I always think of myself as a fairly flexible person in terms of how I view people, but one thing that always throws me off is the boxes. By this, I mean that the people you know from school should be in school clothes, and the people you know from work should be at work in work clothes, and the people you know from home should be in disapproving parental clothes. So I get really thrown off when people look and do things differently, even for a day.
We had our first surgical conference of the year on Wednesday, which was a fun event where we presented posters on cases we had seen, and also had the chance to sit in on lectures by experts in different surgical fields. Unfortunately, every time I went to a lecture where someone else in my program was there, I just could not focus. I genuinely do love it when we put on our good faces, because its nice to see everyone gussied up with actually brushed hair and lip gloss and jewelry and skirts or suits, but it weirds me out. I went into one general surgery lecture on laparoscopy over the years, being given by the chairmen of surgery at another program I interviewed with. It was a great lecture, with a really terrific discussion of the trade-offs of laparoscopic procedures, especially with regard to surgical education. I wanted to focus on Dr. F, and I really tried to. But sitting 5 rows ahead of me was my chief and 3 other seniors, and I just kept thinking to myself, "Wow, their hair is shiny. Is my hair that shiny? Maybe it's shiny because they got dressed up today. Or maybe it's always shiny, but they just look different in scrubs. Or maybe it's that new haircut I'm seeing, 3rd seat over. Or maybe it's the contrast of the hair with the sweater? That is a sweet sweater. I wish I had that sweater. Can I get that sweater? It looks so professional yet cool. I want to be professional yet cool. Maybe I need straight hair to look professional yet cool. Oooh, inguinal hernia repair." Repeat ad nauseum.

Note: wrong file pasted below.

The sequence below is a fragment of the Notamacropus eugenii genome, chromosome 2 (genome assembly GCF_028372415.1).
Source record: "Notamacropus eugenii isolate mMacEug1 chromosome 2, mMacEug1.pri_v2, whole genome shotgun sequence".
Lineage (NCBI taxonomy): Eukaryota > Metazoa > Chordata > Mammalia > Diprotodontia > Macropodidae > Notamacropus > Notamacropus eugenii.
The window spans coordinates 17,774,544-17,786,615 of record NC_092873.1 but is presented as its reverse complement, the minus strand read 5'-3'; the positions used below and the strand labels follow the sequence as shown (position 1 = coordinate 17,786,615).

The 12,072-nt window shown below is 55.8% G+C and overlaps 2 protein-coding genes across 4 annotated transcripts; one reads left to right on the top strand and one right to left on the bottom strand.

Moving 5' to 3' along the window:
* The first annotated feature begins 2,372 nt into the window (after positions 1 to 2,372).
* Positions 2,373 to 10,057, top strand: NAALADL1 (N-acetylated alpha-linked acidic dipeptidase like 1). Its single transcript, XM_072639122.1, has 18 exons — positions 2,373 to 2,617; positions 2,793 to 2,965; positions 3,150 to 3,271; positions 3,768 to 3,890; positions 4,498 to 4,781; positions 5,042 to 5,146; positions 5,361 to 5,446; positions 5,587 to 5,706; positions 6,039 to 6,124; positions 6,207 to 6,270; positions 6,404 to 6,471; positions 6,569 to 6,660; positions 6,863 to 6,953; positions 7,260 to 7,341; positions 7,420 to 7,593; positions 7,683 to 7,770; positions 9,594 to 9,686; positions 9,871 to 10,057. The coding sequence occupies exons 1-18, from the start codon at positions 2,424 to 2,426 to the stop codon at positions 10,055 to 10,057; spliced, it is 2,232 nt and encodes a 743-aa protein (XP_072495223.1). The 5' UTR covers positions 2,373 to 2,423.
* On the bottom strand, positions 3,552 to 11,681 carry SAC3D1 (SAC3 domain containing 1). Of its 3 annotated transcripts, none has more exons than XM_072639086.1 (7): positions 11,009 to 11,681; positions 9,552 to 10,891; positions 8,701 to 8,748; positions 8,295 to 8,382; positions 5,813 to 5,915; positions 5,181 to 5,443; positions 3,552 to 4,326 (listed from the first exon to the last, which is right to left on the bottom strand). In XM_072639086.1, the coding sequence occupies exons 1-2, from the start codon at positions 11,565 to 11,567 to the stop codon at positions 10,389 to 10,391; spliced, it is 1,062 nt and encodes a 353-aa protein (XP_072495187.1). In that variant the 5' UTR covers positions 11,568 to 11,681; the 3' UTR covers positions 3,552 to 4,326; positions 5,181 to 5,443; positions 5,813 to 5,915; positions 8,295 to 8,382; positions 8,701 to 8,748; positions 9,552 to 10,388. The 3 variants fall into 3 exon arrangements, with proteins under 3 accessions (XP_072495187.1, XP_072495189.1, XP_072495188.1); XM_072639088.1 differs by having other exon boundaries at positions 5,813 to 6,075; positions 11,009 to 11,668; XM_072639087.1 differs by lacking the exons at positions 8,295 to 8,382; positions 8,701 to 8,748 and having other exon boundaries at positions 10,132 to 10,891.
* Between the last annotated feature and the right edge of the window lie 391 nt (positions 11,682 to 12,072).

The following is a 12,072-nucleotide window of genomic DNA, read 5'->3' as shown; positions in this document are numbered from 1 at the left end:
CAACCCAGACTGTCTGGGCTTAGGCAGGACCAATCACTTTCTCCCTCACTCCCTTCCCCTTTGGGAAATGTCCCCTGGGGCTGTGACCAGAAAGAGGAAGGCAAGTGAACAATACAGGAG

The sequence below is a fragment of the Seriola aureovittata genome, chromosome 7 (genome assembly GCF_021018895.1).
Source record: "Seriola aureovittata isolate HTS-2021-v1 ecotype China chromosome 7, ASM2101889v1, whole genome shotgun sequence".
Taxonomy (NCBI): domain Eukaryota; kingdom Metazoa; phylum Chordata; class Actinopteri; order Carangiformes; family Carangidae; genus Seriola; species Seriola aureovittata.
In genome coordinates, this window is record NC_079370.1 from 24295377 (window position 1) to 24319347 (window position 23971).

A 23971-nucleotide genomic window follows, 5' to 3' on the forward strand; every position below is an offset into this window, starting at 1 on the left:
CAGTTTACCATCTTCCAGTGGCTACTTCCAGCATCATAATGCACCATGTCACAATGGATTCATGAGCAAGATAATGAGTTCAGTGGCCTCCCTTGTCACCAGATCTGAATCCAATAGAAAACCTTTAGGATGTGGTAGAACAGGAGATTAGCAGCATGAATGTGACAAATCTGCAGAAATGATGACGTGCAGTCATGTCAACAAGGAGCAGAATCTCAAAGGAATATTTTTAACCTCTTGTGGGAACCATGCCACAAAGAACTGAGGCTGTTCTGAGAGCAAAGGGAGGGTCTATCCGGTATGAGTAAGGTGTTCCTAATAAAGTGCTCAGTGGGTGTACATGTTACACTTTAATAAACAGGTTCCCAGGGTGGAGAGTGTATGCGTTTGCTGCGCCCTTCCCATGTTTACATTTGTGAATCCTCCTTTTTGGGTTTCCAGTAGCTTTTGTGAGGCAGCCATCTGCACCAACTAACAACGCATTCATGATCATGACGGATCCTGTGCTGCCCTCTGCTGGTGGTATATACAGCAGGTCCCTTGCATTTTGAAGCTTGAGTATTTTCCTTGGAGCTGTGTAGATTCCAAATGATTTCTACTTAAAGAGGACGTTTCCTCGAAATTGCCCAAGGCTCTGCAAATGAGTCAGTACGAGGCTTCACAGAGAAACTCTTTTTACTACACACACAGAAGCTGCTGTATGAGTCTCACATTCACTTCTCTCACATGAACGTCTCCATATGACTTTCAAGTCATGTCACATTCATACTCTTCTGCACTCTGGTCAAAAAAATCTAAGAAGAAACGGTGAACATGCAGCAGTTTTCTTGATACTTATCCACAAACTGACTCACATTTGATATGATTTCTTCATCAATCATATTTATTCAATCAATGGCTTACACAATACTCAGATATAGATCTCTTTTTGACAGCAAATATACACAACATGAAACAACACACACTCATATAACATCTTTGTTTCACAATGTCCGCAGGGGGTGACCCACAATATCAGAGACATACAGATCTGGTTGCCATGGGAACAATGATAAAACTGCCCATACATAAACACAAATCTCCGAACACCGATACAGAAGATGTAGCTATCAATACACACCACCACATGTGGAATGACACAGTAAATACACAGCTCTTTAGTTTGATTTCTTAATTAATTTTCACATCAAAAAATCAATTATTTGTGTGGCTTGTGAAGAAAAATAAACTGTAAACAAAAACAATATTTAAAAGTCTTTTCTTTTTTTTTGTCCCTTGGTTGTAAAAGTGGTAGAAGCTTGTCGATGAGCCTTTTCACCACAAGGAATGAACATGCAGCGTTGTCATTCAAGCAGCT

This seems especially shallow of me, since there was some sort of clusterf*** going down at the mother ship and several residents had to leave early so that several last minute cases could go forward. The intern who was on the night before broke down in tears over a minor mistake that she made which had big consequences, and another intern had to leave to help take her home, since she was so sleep-deprived that she wasn't safe to drive. Quite a few residents weren't able to come due to being on-call at other hospitals, and another resident didn't come because of internal issues. I volunteered to stay till the end to take down all of the program's posters after judging, but mentally escaped into the "pantsuit: Hillary Clinton or lipstick lesbian?" debate.
I finally found escape from my shallowness in the cardiothoracic room, where my poster was being displayed, to hear a cool talk about management of nightmare aorta cases. I was able to say hello to a few surgeons that I knew, including one I rotated with as a first year student in vascular surgery, and another with whom I had done my poster (yet hadn't met because he was at a different institution). We didn't win any awards, but I still felt pretty proud of my poster at the end of the day. I also felt proud of my team.